Radford Theatre revival keeps movie magic on Main Street
Opened in 1935, Virginia’s Radford Theatre nearly went dark in 2013. But Paul Pallante revived it by making the show much more than the movie.
A single screen. A film projector. An aging Main Street address.
If that sounds like the movie trailer for a film about a down-on-its-luck business, meet Radford Theatre owner Paul Pallante. He’s taken Virginia’s only first-run single-screen movie theater and doubled ticket sales in his first year.
Paul has made the community the star and the experience more than just a movie and brought the theater into the age of digital film.
Moviegoer Jenny Riffe recalls, “Our kids loved watching ‘Batman’ swing from the theater balcony to save the day from that dastardly Joker [played by theater employees and friends]. The Radford Theatre is close by, it’s fun, it’s inexpensive, and it involves the community.”
Welcome to the Radford Theatre, where the pre-show before “Captain America” featured local ROTC cadets singing the national anthem, confetti cannon blasts, and a costumed Captain America roaming the aisles.
“When you only have one screen, you have to provide a special experience for your customers, and that means real people doing real things onstage,” says Paul. “I started this business to bring back the magic of the moviegoing experience and keep Radford Theatre the hub of downtown — as it had been since it first opened in 1935.”
While well known in Radford (population 17,184), the theater drew widespread attention in 2014 when judges named it one of five winners of a $25,000 grand prize in the Wells Fargo Works Project contest launched to promote the Wells Fargo Works for Small BusinessSM initiative.
Coco Soodek, the business coach Wells Fargo assigned to Paul through the contest, has helped him learn to better manage multiple projects while continuing to find ways to expand the theater’s offerings.
“He’s taking the existing model for movie theaters and then turning up the knob past 10 by applying creativity and using every resource,” Coco says.
Pallante says he plans to use his prize money to open the theater balcony in June 2015, adding 40 of a new style of premium seat.
Birth of a business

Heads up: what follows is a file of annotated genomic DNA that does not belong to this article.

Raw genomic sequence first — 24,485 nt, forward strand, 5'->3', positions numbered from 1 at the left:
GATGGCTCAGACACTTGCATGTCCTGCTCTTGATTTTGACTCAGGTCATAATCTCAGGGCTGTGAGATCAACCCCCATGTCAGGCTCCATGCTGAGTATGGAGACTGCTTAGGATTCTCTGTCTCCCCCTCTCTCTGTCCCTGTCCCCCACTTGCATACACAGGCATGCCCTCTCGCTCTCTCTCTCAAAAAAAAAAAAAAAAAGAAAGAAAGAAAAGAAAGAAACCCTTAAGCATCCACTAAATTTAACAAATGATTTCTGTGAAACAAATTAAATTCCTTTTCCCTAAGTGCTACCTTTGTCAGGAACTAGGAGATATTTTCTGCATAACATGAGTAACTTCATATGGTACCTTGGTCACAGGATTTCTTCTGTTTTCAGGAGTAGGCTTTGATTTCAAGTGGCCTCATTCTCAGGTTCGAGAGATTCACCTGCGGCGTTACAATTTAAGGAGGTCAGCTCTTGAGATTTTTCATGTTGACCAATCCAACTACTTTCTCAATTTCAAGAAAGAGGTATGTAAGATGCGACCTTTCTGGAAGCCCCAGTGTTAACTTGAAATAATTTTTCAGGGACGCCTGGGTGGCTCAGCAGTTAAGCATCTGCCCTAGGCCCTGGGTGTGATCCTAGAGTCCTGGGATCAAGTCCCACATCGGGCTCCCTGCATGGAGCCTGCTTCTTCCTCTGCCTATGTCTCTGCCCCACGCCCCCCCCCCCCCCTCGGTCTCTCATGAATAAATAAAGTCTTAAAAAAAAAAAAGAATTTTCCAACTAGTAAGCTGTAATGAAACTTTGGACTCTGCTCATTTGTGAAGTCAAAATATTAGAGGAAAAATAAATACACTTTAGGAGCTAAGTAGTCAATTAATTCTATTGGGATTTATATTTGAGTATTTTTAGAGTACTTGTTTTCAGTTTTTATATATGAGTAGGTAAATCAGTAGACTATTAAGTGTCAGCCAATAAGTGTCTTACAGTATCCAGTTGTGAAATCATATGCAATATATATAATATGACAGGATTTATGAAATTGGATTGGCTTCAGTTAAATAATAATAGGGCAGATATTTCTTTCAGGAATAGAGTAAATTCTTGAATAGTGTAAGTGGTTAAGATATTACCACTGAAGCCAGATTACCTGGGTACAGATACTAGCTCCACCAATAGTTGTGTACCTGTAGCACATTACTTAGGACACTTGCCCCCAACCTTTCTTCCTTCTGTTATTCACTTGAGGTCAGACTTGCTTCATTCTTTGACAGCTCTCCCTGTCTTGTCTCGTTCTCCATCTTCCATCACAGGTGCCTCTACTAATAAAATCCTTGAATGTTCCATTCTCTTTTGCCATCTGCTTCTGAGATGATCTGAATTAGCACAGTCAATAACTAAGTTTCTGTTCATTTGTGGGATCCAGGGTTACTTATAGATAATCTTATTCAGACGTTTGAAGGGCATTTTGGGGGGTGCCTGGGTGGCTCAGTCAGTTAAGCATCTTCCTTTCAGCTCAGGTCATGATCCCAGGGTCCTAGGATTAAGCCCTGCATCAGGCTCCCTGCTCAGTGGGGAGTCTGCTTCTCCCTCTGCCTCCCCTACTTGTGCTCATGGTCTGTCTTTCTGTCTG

Paul already owned a successful industrial and residential power washing business in town when he heard in 2013 that the Radford Theatre might close. Frankie Kirk, who’d owned it for 30 years, was stepping down and no one was stepping up to take his place.
Given theater trends, it didn’t look good. According to the Motion Picture Association of America’s 2013 report, 82 percent of the 39,783 theaters open had eight or more screens. Meanwhile, the number with seven or fewer screens had dwindled from 7,390 in 2012 to 7,156 in 2013.
Undaunted, Paul set out to save the business and the treasured sights, smells, and experiences from his childhood.
In 30 days, he and a group of investors and business associates dived into a theater makeover. They brought the business into the 21st century with a digital projector and electronic sales terminals.
The theater closed at the end of April and reopened June 14, 2013, with “Man of Steel.” Since then, in addition to doubling ticket sales, it set records in the region for opening-weekend sales for “The Hunger Games: Mockingjay – Part 1” and “Son of God.”
David Horton, president of the Radford City Chamber of Commerce, says the theater’s revival is a shot in the arm for a community that, like others it size, has struggled to keep young people in town.
“Paul sees opportunity, and is bold, brave, and confident enough to know he can make it happen and make it work,” says David. “People see what he’s done with the community and say, ‘That’s something I can do as well.’
“With Wells Fargo’s help, Paul is reimagining what the Radford Theatre and downtown can be. It’s so much bigger than movies; it’s the American business spirit at work.”